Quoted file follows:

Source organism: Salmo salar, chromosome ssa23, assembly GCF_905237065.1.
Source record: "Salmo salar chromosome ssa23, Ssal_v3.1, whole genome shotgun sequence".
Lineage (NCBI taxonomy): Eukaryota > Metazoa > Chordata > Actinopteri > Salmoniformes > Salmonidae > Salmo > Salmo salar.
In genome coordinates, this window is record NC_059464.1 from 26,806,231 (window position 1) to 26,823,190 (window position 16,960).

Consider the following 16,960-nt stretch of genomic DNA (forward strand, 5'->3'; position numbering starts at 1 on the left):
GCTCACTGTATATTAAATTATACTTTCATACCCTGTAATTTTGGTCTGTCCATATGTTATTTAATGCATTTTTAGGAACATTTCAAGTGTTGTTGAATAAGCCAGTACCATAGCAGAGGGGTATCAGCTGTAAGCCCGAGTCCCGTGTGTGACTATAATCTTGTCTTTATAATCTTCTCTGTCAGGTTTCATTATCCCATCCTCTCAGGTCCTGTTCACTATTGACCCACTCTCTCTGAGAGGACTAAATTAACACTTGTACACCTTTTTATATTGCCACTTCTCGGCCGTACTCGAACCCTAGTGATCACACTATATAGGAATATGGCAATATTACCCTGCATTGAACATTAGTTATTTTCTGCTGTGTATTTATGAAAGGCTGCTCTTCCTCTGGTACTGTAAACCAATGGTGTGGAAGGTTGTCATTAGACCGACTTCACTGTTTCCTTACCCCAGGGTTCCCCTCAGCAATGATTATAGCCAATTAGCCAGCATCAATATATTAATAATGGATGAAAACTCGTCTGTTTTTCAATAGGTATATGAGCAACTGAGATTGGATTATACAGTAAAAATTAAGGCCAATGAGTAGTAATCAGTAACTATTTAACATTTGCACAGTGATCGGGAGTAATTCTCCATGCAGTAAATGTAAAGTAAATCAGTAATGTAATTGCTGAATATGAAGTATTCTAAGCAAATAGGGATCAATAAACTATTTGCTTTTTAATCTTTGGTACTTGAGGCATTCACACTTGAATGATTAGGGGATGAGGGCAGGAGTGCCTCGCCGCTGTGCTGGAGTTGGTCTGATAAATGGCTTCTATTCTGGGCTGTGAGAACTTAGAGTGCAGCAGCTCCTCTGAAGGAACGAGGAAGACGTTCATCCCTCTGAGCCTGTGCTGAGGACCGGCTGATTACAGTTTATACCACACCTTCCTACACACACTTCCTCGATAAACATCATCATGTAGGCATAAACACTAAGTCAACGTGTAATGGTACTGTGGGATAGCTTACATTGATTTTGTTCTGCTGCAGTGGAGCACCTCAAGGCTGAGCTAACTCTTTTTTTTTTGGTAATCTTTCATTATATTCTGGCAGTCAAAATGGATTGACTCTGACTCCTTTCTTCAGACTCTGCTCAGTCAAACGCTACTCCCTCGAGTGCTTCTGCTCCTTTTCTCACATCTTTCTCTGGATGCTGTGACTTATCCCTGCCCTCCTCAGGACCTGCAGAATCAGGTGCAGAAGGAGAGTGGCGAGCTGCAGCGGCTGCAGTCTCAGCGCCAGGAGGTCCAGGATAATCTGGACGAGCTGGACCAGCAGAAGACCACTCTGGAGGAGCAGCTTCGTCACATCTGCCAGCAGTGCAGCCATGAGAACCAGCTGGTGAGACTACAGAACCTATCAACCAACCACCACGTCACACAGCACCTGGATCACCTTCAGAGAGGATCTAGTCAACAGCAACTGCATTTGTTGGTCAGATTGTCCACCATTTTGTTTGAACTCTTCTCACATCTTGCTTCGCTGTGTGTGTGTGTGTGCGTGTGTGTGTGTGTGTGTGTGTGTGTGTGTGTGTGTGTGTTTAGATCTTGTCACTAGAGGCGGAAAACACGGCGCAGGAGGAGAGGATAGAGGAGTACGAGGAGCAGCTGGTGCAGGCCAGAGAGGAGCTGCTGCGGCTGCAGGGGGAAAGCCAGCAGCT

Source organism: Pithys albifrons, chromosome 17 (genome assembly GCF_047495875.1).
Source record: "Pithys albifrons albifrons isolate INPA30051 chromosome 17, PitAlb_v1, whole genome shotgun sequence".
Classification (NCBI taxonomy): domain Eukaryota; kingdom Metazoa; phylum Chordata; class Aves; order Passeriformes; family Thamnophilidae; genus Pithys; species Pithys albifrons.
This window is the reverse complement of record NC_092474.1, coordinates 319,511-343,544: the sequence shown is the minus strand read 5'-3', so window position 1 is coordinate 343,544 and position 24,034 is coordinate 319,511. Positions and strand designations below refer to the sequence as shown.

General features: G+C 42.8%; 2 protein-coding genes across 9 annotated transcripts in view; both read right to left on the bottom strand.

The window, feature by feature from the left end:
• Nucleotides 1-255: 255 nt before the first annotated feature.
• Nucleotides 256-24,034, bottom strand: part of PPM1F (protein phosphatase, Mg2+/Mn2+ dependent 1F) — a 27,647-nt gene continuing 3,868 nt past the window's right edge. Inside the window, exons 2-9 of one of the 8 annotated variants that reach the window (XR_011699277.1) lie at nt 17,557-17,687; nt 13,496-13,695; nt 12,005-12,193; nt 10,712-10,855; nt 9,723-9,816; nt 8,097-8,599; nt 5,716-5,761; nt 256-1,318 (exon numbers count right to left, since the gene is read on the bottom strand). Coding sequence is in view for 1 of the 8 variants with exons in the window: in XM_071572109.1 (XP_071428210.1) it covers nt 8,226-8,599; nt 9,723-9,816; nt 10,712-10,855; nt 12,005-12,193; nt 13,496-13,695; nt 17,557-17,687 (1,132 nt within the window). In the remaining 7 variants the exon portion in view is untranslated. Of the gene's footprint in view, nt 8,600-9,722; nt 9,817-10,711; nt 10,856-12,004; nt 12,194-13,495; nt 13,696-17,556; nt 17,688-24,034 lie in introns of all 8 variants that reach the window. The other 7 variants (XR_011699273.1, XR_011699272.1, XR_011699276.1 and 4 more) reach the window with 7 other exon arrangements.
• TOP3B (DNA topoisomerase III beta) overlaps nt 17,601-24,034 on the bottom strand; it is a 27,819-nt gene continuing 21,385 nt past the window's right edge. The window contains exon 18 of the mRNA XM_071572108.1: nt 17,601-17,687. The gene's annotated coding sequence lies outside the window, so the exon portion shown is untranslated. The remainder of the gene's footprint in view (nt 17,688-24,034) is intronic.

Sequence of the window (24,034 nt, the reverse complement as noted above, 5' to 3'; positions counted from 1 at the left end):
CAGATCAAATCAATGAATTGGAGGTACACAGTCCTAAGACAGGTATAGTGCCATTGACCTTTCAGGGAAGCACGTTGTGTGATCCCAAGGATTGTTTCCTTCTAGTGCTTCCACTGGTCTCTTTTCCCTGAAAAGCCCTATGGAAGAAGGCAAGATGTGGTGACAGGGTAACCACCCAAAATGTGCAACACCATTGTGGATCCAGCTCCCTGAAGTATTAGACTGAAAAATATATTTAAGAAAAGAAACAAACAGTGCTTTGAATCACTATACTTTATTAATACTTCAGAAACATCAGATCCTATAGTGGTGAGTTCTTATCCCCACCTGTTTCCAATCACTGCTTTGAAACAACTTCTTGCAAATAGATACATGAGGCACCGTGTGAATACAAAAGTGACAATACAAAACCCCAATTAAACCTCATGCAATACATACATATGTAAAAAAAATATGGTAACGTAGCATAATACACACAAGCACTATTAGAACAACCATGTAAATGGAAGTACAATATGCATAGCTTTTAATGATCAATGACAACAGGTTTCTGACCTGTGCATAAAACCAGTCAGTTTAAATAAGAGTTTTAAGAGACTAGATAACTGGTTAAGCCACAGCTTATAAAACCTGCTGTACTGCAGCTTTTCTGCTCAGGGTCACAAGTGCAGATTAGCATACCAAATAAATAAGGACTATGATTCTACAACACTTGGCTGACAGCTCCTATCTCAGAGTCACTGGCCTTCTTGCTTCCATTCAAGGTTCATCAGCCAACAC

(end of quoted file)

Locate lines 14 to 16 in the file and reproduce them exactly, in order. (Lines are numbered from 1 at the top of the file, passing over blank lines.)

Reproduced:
• Nucleotides 256-24,034, bottom strand: part of PPM1F (protein phosphatase, Mg2+/Mn2+ dependent 1F) — a 27,647-nt gene continuing 3,868 nt past the window's right edge. Inside the window, exons 2-9 of one of the 8 annotated variants that reach the window (XR_011699277.1) lie at nt 17,557-17,687; nt 13,496-13,695; nt 12,005-12,193; nt 10,712-10,855; nt 9,723-9,816; nt 8,097-8,599; nt 5,716-5,761; nt 256-1,318 (exon numbers count right to left, since the gene is read on the bottom strand). Coding sequence is in view for 1 of the 8 variants with exons in the window: in XM_071572109.1 (XP_071428210.1) it covers nt 8,226-8,599; nt 9,723-9,816; nt 10,712-10,855; nt 12,005-12,193; nt 13,496-13,695; nt 17,557-17,687 (1,132 nt within the window). In the remaining 7 variants the exon portion in view is untranslated. Of the gene's footprint in view, nt 8,600-9,722; nt 9,817-10,711; nt 10,856-12,004; nt 12,194-13,495; nt 13,696-17,556; nt 17,688-24,034 lie in introns of all 8 variants that reach the window. The other 7 variants (XR_011699273.1, XR_011699272.1, XR_011699276.1 and 4 more) reach the window with 7 other exon arrangements.
• TOP3B (DNA topoisomerase III beta) overlaps nt 17,601-24,034 on the bottom strand; it is a 27,819-nt gene continuing 21,385 nt past the window's right edge. The window contains exon 18 of the mRNA XM_071572108.1: nt 17,601-17,687. The gene's annotated coding sequence lies outside the window, so the exon portion shown is untranslated. The remainder of the gene's footprint in view (nt 17,688-24,034) is intronic.

Sequence of the window (24,034 nt, the reverse complement as noted above, 5' to 3'; positions counted from 1 at the left end):